Learning! Roundup: Broken Hearts and Broken Bones, Natural Destruction, Attachment Style Evolution, and More!

A roundup of research from the past week, including how our brains experience emotional pain.
Photo by Harlie Raethel.

Broken Heart / Broken Bone

This is a fascinating dig into Naomi Eisenberg's research on the physical experience of emotional pain, showing that not only do our brains interpret emotional pain in the exact same way as physical pain. We are actually, physically hurting. She has even found that taking Tylenol can dull emotional pain. WHOA!


The destruction of nature is actually hurting our future just as much as climate change, and humans have altered 3/4 of the land on earth and 2/3 of the ocean. Yikes!

Attachment Styles

The first study looking at how attachment styles change throughout our lives has come out. It found that, in general, our attachment style doesn't change much from a young age. However, there are a few major shifts that happen. Anxious attachment styles, for example, flourish in adolescence and young adulthood and then wain as we age. (Thank goodness.)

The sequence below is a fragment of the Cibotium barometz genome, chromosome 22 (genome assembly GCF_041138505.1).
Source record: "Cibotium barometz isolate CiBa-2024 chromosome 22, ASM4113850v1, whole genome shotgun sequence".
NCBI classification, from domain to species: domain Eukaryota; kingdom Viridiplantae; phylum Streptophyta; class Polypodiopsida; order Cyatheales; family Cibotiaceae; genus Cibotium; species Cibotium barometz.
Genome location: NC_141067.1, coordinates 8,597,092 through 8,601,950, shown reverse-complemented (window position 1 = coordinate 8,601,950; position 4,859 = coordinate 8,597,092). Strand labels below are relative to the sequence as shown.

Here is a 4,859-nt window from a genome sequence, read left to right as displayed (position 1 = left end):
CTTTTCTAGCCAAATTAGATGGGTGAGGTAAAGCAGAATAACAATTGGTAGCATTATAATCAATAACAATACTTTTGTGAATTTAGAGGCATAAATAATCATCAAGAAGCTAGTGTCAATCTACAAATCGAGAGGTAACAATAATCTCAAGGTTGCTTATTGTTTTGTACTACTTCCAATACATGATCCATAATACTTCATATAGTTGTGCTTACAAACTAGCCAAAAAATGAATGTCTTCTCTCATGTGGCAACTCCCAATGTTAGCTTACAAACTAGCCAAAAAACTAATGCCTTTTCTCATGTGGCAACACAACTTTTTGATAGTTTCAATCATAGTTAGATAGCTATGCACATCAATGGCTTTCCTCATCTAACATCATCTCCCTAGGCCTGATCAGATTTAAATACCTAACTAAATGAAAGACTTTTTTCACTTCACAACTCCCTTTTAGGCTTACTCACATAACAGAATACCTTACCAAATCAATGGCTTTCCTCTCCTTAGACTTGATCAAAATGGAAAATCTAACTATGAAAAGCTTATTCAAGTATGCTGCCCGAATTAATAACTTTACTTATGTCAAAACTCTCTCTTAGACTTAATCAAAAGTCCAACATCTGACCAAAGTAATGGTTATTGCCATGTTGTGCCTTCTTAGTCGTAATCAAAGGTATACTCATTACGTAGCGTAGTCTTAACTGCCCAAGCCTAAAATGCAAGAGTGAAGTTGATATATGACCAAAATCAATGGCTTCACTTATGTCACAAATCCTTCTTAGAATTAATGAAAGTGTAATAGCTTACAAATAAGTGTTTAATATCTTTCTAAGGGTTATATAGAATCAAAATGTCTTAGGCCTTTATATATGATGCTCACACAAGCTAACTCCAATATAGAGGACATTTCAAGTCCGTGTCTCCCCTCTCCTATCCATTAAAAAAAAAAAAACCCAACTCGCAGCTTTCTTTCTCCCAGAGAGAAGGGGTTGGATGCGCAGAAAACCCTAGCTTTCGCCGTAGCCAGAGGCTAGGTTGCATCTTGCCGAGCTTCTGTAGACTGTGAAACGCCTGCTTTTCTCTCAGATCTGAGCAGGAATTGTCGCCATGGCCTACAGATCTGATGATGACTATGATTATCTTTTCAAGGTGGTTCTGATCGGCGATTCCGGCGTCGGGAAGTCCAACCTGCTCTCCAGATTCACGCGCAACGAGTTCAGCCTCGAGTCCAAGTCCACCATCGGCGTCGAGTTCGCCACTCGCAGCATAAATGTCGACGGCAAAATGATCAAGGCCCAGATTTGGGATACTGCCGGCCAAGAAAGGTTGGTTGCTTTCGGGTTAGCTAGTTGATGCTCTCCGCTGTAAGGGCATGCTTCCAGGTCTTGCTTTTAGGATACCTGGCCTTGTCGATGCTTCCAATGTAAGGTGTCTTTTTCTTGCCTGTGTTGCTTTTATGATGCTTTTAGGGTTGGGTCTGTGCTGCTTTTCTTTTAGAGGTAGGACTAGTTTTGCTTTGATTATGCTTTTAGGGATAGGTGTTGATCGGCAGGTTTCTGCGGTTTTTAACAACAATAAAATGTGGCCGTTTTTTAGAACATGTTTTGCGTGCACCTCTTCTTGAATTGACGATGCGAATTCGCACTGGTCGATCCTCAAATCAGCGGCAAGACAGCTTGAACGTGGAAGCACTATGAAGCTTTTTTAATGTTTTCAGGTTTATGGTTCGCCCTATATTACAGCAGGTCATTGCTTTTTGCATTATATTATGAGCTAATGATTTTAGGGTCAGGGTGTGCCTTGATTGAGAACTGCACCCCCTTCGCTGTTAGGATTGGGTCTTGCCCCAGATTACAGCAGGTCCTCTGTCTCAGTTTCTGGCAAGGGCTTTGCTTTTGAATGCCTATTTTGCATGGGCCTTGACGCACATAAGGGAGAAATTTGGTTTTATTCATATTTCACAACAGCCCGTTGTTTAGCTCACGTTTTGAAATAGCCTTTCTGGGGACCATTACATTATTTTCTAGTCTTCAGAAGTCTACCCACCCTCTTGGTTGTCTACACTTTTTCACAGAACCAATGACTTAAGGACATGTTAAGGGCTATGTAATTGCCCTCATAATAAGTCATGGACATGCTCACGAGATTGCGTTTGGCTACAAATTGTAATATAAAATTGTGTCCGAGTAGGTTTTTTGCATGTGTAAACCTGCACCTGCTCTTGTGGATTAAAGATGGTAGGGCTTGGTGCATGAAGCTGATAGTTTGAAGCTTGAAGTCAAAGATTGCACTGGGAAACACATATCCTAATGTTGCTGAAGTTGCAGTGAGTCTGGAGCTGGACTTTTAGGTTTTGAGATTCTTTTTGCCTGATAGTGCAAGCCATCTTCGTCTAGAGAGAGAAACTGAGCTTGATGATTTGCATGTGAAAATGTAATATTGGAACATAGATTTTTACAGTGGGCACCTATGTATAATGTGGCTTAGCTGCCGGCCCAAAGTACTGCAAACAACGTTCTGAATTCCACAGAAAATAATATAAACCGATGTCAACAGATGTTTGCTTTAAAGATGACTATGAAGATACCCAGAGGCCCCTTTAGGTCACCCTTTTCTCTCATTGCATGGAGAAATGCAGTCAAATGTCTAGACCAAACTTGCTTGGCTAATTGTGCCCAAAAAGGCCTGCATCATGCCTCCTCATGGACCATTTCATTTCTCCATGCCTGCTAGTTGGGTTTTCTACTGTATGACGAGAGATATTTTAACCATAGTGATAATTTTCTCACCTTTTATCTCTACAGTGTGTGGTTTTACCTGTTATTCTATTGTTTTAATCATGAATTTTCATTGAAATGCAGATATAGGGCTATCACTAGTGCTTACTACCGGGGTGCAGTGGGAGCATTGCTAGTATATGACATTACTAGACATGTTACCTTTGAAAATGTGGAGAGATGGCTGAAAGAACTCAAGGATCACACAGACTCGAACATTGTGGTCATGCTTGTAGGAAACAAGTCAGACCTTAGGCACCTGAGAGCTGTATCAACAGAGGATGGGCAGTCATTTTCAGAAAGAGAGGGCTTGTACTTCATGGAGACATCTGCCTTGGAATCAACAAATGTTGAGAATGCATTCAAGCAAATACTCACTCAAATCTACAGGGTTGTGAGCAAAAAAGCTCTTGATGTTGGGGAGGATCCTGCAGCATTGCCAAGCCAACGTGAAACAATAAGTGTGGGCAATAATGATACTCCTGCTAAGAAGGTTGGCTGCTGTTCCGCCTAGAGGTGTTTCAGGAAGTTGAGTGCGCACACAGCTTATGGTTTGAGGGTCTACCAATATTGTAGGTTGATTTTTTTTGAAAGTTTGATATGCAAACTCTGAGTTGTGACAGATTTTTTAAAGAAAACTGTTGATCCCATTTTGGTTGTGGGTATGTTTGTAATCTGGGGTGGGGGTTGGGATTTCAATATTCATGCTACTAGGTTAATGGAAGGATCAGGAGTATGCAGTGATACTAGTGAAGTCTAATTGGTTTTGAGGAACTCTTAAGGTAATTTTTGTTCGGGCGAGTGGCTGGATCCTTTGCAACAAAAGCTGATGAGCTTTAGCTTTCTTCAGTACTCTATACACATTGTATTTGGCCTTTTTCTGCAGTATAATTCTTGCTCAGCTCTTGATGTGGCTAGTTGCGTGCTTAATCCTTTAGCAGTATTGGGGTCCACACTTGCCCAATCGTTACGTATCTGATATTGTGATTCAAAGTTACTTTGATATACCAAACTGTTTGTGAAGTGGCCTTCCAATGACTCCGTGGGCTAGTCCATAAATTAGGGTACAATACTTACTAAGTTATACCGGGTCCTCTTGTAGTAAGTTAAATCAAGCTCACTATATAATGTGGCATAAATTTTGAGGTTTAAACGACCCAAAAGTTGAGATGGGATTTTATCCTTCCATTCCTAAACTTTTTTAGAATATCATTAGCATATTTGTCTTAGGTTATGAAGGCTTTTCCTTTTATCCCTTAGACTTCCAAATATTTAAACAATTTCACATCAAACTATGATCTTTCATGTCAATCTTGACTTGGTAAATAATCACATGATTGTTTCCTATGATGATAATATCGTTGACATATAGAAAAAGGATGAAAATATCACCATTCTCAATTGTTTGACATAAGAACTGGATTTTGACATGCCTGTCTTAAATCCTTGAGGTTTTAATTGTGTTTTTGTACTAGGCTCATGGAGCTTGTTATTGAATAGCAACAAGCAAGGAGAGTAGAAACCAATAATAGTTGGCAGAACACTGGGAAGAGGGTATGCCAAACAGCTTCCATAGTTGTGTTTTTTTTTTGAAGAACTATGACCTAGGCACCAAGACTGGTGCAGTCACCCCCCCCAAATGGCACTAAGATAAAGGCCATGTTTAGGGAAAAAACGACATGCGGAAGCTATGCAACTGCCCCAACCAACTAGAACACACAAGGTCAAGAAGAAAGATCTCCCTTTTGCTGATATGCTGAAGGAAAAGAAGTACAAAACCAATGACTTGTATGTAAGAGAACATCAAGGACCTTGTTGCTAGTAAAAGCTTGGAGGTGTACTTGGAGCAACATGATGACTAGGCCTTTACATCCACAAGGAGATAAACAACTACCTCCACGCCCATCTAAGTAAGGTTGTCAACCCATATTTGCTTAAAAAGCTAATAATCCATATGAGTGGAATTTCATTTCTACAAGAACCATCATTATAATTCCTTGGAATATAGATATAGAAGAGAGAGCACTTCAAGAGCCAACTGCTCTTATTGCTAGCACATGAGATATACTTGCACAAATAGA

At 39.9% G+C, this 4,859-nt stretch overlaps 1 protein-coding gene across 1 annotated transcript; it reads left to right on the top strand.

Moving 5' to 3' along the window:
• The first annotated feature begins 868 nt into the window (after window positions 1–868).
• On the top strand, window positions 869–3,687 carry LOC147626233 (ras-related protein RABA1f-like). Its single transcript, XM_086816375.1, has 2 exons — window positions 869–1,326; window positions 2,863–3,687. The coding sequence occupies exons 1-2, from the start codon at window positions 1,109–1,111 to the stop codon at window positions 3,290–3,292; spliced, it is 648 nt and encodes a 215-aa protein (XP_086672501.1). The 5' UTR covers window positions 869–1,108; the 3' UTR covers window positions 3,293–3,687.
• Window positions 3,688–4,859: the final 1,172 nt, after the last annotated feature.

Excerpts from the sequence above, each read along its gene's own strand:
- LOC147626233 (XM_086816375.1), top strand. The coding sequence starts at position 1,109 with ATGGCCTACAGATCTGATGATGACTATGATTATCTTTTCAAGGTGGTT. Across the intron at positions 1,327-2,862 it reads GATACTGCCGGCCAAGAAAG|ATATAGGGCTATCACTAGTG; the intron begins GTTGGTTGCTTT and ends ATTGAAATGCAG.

Transgender Brains

A study scanning the brains of cis and transgender people has found a notable difference in the insula region of the brain, the area responsible for body image, self-awareness, and empathy. So this might indicate that differences begin at birth, which is interesting. How this interacts with the general notion of gender as a socialized concept is also an interesting question to explore.

Womb Stress

A mother undergoing severe stress while pregnant (like intimate partner violence) has been shown and thought to lead to psychiatric problems in the baby, thanks to epigenetics. However, new research is showing that it is actually more adaptive for the child should they be in a threatening environment (like living in a dangerous neighbourhood). So the prenatal stress leads to postnatal resilience.

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